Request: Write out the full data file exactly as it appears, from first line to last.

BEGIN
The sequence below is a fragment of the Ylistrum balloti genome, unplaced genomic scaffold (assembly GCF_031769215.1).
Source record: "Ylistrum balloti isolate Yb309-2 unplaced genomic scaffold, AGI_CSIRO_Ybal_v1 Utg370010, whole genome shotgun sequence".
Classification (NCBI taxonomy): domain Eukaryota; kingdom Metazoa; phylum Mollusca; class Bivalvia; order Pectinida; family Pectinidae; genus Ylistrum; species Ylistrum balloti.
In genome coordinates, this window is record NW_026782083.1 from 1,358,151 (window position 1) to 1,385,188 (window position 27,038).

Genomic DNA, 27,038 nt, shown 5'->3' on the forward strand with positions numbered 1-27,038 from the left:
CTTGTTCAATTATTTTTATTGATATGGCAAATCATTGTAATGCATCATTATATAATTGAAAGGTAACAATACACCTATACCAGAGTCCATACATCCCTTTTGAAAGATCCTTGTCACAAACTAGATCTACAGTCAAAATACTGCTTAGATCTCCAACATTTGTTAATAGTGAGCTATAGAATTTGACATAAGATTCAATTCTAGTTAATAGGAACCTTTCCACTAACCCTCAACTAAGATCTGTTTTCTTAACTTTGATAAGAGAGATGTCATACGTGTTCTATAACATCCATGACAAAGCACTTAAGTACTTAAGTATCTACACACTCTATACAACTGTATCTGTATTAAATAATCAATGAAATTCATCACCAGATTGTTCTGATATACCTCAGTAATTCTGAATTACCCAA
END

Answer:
The sequence below is a fragment of the Ylistrum balloti genome, unplaced genomic scaffold (assembly GCF_031769215.1).
Source record: "Ylistrum balloti isolate Yb309-2 unplaced genomic scaffold, AGI_CSIRO_Ybal_v1 Utg370010, whole genome shotgun sequence".
Classification (NCBI taxonomy): domain Eukaryota; kingdom Metazoa; phylum Mollusca; class Bivalvia; order Pectinida; family Pectinidae; genus Ylistrum; species Ylistrum balloti.
In genome coordinates, this window is record NW_026782083.1 from 1,358,151 (window position 1) to 1,385,188 (window position 27,038).

Genomic DNA, 27,038 nt, shown 5'->3' on the forward strand with positions numbered 1-27,038 from the left:
CTTGTTCAATTATTTTTATTGATATGGCAAATCATTGTAATGCATCATTATATAATTGAAAGGTAACAATACACCTATACCAGAGTCCATACATCCCTTTTGAAAGATCCTTGTCACAAACTAGATCTACAGTCAAAATACTGCTTAGATCTCCAACATTTGTTAATAGTGAGCTATAGAATTTGACATAAGATTCAATTCTAGTTAATAGGAACCTTTCCACTAACCCTCAACTAAGATCTGTTTTCTTAACTTTGATAAGAGAGATGTCATACGTGTTCTATAACATCCATGACAAAGCACTTAAGTACTTAAGTATCTACACACTCTATACAACTGTATCTGTATTAAATAATCAATGAAATTCATCACCAGATTGTTCTGATATACCTCAGTAATTCTGAATTACCCAA